As more and more Indians enter the digital payments space, it is becoming increasingly important to have more awareness on issues related to online bank fraud.

The increase in digital transactions in India has led to a corresponding increase in the number of people losing their money online. The report of the High-Level Committee on ‘Deepening of Digital Payments’, shows that digital payments per capita have increased from 2.38 per annum in March 2014 to 22.42 in March 2019. The rate of online bank fraud has also been following a similar curve.

As per an RBI report, a total of 2,059 cases of cyber fraud were reported in 2017-18 amounting to Rs 109.6 crore while in 2016-17 it was 1,372 amounting to Rs 42.3 crore. As more and more Indians enter the digital payments space, it is becoming increasingly important to have more awareness on issues related to online bank fraud.

There are multiple ways you can lose money online. Some of the most common ways this can happen are:

    • Phishing: This was made famous by the “Nigerian Prince” email scams. This starts with you getting an email from a person from a foreign country claiming to have a royal title and a lot of money. However, since he is having issues getting the money out of the country, he has chosen you for help, in exchange for a share in the money. All you need to do is to give your bank details or make a small advance payment. Once this is done, the fraudsters will disappear with your money, and also may empty out your bank account.
    • Card Skimming: A small electronic machine, called a skimmer is installed in a Point of Sale (POS) machine or an ATM. When you use your card, the skimmer copies information about your card, which helps to steal money from your account. This is easier to do in magnetic strip cards, and is one of the main reasons for the push to upgrade all debit and credit cards to EMV chip cards.
    • Vishing: The most common scenario involves someone pretending to call from your bank, already having some of your banking details and asking for your personal banking information. Giving up your personal information can lead to your money being stolen
    • Fake Bank Apps: These are android apps which have your banks logo, and an almost similar user interface to the original app. This makes it easy for fraudsters to steal customer information at a large scale and then extract money from their account.

What can I do about it?

You must notify the bank of any unauthorised transaction at the earliest possible opportunity.

You must not reveal/share payment credentials with any third party. It is the bank’s responsibility to prove that the customer is liable (to whatever degree) in case of unauthorised transactions. Banks may also decide to waive off any customer liability in case of unauthorised electronic banking transactions.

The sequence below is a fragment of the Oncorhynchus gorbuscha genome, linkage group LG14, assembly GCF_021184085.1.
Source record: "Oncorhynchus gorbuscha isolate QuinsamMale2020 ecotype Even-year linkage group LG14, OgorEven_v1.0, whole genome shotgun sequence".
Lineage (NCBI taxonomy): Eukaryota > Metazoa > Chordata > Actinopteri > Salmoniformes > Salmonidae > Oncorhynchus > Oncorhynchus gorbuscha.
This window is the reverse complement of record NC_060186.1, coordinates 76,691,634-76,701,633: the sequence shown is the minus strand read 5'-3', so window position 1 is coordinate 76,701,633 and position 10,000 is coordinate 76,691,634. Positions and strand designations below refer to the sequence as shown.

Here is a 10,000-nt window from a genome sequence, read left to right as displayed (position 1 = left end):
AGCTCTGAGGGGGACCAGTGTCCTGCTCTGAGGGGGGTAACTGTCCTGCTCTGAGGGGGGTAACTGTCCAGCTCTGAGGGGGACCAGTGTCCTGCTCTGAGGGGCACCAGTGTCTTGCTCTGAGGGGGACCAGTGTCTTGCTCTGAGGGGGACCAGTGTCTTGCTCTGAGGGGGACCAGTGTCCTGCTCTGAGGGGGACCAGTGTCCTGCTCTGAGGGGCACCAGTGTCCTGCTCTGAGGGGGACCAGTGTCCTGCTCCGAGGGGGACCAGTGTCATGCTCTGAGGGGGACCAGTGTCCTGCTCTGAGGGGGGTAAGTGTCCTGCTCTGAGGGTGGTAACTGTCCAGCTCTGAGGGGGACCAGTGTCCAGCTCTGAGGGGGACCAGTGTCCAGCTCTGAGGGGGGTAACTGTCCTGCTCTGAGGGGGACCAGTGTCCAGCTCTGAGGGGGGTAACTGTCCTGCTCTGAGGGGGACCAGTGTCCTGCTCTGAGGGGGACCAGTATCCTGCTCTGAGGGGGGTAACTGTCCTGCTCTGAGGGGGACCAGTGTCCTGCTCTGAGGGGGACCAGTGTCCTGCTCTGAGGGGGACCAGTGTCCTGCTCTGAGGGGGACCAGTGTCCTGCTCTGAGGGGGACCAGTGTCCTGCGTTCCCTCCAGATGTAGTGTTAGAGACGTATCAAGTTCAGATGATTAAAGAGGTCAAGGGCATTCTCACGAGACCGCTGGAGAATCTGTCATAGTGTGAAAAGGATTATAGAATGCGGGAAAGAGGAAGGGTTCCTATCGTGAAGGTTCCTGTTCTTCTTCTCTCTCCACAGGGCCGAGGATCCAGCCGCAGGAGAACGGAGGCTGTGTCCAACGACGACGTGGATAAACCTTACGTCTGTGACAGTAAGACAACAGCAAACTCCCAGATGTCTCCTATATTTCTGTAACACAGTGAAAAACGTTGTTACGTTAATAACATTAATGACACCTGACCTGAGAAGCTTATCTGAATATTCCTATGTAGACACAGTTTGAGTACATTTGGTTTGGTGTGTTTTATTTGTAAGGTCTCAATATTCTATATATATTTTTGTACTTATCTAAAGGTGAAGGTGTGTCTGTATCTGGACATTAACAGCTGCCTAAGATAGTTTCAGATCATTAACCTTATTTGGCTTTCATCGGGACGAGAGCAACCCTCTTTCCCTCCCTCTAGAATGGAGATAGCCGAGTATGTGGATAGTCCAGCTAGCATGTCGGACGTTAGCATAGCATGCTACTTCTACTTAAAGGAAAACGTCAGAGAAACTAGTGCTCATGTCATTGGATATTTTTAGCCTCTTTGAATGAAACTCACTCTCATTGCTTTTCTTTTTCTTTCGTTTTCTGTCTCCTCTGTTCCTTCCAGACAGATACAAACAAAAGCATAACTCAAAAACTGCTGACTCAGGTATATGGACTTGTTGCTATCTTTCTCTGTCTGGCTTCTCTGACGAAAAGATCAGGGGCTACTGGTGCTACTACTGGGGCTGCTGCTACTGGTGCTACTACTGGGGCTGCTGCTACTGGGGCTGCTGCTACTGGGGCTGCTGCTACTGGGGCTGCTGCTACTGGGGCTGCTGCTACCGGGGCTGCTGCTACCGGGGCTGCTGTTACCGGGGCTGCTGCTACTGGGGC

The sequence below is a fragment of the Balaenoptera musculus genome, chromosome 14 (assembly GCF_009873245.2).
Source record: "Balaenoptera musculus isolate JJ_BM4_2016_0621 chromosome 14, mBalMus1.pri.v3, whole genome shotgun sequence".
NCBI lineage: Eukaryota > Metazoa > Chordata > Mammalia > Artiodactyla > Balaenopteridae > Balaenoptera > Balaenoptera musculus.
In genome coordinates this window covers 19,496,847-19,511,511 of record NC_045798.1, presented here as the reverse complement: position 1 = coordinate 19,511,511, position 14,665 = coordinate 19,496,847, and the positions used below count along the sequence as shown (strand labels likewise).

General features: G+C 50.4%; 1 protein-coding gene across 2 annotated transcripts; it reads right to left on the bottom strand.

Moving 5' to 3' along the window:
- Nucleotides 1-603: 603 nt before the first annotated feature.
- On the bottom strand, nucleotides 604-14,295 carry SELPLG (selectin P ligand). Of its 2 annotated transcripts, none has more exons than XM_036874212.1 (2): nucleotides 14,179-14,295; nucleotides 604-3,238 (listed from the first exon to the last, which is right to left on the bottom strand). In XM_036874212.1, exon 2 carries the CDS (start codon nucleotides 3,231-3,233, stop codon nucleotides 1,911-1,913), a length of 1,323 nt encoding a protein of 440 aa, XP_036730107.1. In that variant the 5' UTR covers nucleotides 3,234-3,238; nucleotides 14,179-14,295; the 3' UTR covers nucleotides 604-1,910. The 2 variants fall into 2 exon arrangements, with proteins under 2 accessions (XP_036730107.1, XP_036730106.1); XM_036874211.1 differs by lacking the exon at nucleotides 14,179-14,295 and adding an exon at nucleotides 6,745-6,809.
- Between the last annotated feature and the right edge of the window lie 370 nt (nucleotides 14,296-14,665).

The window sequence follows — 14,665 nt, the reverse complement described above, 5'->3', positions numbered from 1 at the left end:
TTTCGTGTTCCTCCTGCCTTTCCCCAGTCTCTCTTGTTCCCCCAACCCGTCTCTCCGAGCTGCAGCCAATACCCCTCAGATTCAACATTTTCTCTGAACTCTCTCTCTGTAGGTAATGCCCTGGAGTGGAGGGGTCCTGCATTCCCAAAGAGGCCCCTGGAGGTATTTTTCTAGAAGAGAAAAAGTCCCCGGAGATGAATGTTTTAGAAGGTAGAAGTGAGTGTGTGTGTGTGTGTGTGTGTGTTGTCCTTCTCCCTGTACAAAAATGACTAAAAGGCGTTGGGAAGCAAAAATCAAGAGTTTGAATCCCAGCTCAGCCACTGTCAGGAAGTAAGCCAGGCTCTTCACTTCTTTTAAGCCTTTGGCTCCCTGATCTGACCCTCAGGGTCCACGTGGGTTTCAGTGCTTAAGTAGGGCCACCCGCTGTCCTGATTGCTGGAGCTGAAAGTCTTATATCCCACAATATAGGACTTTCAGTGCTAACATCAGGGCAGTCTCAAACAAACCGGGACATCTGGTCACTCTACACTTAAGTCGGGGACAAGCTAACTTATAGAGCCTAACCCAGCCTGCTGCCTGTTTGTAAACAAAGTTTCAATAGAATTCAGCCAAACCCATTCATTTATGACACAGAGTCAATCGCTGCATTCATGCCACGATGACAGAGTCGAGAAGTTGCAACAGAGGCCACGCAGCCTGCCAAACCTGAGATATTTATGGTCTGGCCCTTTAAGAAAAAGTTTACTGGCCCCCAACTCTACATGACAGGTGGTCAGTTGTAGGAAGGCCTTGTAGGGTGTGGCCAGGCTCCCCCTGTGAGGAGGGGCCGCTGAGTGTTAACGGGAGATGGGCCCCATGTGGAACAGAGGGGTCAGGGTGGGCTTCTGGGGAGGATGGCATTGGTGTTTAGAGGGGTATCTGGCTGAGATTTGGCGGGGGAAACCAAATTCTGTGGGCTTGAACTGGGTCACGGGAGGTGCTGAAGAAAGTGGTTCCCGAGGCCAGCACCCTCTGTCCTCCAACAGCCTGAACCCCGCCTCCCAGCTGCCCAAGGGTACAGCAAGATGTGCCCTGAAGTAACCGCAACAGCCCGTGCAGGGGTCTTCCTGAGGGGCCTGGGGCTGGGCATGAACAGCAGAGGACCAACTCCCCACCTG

You incur zero liability when:

    1. There is an unauthorized transaction due to contributory fraud or negligent behaviour by the bank. If you don’t report the unauthorized transaction to the bank, it does not matter because the zero liability occurs whether or not you report it.
    2. There is a breach but it is not with the customer or bank, but somewhere else in the system. You should notify the bank within three working days of receiving communication about the unauthorized transaction.
      Even otherwise, there is a limit on the maximum liability of a customer. The limit varies based on the type of account you have.

What are the legal options to complaint?

In this situation, you have multiple options.

    • Lodging a complaint to the Bank: Most banks have staff dedicated to matters like this. The relevant contact details are found on the backside of your card as well as the website of the bank. Telephone numbers of help desks are also displayed at every ATM machine. If you have suffered a loss you must immediately contact the banks via phone (preferable) or email.
    • Filing a complaint with the Banking Ombudsman in your jurisdiction: If you are not satisfied with the solution provided by the bank and would like to further enquire the matter, you can approach the Banking Ombudsman established by the Reserve Bank of India under the Banking Ombudsman Scheme, 2006. Each bank is required to display at its branch the details of the Banking Ombudsman under whose jurisdiction the branch falls.
    • Filing a complaint with the nearest cyber-crime cell/police station: When you go to the police station to complain about online bank fraud, they will ask you to file an FIR. You can also file an online complaint on the Ministry of Home Affairs’ Online Crime Reporting Portal.
    • Filing a case with the relevant consumer forum: The Consumer Forum is present at the District, State and National Levels. You can file a case there depending on 2 factors:

1. The amount of money you lost:

○ District Forum: Upto Rs. 20 Lakhs
○ State Commission: Rs. 20 Lakhs to Rs. 1 Crores
○ National Commission: Exceeding Rs. 1 Crores

2. Where the loss happened :

○ You can file a complaint in the place where the money was lost, or where the opposite party (that is, the bank) carries on their business. You should approach consumer forums only when you feel that the bank has been negligent, and has not given you proper service.

For general awareness, it would be useful to keep a lookout for guidelines and warnings that RBI keeps releasing on a regular basis. As a customer, it’s also important for you to know about your rights and responsibilities in this situation, as well as the different options that are available for you to complain.

Sumeysh Srivastava

The author is a lawyer working at Nyaaya, an initiative of the Vidhi Centre for Legal Policy. Nyaaya is simplifying Indian laws to help people negotiate legal problems in their daily lives.

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